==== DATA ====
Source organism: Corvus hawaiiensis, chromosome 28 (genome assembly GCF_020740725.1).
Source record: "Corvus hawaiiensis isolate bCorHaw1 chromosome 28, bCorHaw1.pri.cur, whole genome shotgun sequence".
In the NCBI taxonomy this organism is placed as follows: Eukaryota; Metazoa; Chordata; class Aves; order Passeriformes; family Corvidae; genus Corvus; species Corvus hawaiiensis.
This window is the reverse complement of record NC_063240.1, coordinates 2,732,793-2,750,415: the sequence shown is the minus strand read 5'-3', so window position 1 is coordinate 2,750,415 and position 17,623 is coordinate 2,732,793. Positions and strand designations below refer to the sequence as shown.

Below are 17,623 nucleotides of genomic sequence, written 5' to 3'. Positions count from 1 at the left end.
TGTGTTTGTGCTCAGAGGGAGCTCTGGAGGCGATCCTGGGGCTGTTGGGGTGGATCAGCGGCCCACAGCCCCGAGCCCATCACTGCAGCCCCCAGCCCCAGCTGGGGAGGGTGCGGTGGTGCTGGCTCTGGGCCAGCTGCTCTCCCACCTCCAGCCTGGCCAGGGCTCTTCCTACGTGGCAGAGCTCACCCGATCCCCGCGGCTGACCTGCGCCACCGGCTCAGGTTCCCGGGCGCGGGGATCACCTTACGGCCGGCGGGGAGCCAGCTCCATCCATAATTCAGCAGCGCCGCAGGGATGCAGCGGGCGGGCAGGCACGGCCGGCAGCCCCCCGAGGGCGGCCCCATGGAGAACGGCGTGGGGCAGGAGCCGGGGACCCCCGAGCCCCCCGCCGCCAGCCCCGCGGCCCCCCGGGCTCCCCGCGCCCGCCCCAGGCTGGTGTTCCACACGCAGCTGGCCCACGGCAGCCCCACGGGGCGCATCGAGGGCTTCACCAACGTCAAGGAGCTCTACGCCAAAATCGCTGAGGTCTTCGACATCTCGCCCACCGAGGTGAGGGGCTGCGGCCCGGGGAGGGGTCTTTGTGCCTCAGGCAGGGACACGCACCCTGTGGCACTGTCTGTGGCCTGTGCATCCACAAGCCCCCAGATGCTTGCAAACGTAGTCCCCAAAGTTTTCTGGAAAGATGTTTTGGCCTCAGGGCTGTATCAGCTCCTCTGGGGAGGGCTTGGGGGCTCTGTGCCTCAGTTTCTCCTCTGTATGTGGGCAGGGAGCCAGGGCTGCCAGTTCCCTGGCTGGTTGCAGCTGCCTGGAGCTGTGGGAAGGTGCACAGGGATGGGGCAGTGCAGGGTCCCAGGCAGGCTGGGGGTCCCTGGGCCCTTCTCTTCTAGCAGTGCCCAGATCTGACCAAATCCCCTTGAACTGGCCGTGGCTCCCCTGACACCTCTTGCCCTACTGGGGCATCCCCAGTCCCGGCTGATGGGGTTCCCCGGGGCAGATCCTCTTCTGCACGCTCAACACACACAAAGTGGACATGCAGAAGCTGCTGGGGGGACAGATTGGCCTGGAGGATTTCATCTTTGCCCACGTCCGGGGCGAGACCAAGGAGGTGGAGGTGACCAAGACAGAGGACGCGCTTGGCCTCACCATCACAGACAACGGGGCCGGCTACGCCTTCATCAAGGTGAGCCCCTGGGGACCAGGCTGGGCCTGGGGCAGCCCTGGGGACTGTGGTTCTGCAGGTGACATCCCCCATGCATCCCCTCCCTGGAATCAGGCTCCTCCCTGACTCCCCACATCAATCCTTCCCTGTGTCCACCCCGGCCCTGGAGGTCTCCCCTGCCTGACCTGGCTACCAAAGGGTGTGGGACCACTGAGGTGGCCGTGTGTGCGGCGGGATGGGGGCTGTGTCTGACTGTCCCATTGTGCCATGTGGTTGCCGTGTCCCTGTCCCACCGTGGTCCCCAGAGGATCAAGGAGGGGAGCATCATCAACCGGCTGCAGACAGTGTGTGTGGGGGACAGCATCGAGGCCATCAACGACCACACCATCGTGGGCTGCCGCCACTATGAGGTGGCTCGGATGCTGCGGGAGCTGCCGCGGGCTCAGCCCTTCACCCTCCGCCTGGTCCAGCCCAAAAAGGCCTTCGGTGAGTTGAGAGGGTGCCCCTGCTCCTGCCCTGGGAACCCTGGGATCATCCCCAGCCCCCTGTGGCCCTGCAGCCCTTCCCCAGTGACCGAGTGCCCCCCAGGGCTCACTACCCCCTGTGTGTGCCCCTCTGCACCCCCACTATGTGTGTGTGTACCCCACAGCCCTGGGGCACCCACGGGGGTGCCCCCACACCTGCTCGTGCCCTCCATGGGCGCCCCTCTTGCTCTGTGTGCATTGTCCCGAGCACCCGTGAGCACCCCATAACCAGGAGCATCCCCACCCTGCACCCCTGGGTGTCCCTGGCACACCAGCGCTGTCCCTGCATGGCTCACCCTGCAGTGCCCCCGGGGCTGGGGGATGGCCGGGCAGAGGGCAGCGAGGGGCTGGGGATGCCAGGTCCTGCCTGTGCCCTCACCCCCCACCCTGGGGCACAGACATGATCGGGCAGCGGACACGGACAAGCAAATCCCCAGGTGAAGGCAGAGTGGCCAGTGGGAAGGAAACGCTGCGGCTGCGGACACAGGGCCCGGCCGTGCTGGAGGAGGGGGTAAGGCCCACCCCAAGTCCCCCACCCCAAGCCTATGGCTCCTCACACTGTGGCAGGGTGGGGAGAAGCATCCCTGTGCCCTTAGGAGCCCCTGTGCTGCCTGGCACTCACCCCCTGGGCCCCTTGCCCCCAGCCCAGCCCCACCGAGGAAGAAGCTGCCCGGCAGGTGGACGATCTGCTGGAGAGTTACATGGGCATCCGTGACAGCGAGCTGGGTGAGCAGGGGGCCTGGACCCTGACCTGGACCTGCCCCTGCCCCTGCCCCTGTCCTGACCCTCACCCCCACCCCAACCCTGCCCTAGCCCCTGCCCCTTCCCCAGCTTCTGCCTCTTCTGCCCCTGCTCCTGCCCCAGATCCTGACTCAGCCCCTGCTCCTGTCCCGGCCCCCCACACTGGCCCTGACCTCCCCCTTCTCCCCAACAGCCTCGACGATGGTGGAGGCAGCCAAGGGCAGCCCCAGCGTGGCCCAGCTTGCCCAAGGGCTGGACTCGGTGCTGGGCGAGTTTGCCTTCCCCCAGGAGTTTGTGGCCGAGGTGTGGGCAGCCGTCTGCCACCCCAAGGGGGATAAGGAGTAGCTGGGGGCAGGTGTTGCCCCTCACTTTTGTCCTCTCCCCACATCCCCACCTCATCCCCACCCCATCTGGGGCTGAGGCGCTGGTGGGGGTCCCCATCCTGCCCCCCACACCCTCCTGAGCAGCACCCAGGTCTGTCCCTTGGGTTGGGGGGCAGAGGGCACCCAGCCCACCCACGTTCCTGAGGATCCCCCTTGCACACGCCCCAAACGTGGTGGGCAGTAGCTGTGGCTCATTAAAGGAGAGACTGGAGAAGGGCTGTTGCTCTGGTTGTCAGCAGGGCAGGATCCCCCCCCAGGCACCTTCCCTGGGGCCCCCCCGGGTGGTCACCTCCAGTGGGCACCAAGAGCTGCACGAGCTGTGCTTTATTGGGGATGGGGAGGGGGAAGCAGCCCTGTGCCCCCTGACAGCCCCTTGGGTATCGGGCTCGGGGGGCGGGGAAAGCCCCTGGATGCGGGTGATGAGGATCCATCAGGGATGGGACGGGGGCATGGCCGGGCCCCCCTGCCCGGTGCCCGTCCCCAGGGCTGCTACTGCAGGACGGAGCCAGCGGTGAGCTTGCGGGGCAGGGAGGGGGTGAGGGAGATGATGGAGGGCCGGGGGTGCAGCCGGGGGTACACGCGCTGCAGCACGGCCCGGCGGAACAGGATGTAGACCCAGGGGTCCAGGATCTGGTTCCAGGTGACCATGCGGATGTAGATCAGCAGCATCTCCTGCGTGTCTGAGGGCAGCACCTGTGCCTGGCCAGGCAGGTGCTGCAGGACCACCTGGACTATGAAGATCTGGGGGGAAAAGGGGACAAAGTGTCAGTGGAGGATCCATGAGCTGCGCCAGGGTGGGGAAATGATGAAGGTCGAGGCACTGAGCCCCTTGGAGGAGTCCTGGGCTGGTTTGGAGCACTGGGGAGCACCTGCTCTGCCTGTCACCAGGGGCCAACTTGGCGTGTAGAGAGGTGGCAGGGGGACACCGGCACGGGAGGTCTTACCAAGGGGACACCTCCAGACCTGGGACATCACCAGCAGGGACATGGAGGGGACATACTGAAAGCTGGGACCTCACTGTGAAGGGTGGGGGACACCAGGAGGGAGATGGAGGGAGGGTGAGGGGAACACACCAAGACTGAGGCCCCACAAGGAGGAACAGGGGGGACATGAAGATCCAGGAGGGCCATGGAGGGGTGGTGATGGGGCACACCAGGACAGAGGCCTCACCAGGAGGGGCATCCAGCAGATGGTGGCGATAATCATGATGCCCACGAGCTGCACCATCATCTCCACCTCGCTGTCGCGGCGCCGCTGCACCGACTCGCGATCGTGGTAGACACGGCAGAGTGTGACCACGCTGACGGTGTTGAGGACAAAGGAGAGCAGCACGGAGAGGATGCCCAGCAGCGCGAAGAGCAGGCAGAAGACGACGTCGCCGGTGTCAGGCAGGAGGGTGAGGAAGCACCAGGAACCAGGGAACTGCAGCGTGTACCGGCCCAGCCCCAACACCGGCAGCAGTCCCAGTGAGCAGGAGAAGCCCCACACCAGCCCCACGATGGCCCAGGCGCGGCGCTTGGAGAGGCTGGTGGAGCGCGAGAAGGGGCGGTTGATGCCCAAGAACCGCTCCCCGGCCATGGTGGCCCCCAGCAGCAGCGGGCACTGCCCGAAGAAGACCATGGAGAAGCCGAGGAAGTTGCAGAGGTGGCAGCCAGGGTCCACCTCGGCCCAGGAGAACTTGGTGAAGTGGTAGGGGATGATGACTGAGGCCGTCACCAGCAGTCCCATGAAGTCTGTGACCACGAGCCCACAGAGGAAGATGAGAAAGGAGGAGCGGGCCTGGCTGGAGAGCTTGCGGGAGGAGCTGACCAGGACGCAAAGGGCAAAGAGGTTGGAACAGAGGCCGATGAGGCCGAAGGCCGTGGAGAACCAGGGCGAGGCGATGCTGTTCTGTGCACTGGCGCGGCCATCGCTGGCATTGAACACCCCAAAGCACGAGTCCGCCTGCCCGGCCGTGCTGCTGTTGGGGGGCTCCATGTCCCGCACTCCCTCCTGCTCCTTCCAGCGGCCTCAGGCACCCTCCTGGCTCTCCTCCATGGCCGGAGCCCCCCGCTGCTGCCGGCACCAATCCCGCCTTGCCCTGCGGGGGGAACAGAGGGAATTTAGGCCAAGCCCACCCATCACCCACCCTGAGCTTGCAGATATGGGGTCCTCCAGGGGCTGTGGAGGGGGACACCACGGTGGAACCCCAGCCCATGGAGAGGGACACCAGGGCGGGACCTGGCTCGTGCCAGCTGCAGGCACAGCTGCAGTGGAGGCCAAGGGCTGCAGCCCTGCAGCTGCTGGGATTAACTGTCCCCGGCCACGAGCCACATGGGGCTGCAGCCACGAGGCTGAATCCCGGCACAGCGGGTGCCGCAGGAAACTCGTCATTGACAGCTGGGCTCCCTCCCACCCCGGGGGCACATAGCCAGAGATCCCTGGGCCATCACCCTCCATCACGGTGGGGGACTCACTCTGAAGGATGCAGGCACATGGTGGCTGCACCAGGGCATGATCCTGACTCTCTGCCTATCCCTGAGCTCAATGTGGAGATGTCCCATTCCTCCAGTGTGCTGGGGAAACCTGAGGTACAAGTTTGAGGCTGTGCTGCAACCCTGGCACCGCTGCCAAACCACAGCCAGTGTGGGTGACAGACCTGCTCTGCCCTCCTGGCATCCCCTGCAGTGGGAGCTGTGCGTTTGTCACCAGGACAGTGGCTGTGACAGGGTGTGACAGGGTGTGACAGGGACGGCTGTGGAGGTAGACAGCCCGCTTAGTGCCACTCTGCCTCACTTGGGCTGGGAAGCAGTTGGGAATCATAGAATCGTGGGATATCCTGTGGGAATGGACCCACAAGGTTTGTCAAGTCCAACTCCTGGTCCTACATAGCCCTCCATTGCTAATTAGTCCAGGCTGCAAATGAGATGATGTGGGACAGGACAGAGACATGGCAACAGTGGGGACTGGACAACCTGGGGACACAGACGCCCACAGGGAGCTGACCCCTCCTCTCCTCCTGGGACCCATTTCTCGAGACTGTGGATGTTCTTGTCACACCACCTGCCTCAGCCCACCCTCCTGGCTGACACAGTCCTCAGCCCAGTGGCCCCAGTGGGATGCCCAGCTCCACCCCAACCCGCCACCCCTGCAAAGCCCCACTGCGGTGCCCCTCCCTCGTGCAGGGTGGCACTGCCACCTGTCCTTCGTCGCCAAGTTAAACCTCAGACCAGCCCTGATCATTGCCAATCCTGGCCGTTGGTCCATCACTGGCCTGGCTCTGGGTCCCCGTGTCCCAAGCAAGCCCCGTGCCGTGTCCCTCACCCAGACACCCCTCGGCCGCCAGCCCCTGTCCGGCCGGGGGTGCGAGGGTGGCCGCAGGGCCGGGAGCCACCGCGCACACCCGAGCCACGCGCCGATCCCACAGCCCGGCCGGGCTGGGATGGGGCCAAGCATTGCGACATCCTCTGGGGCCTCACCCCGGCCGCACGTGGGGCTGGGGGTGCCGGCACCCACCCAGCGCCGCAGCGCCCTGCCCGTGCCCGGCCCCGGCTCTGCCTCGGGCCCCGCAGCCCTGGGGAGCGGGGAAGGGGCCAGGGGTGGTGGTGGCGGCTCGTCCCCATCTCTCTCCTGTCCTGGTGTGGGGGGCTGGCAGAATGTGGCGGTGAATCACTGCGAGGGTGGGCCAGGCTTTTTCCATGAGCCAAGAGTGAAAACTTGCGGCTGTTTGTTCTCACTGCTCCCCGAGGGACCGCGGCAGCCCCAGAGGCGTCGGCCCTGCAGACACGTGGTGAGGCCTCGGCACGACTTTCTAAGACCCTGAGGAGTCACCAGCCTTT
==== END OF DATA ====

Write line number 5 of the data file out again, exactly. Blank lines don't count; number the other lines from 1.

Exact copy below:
Below are 17,623 nucleotides of genomic sequence, written 5' to 3'. Positions count from 1 at the left end.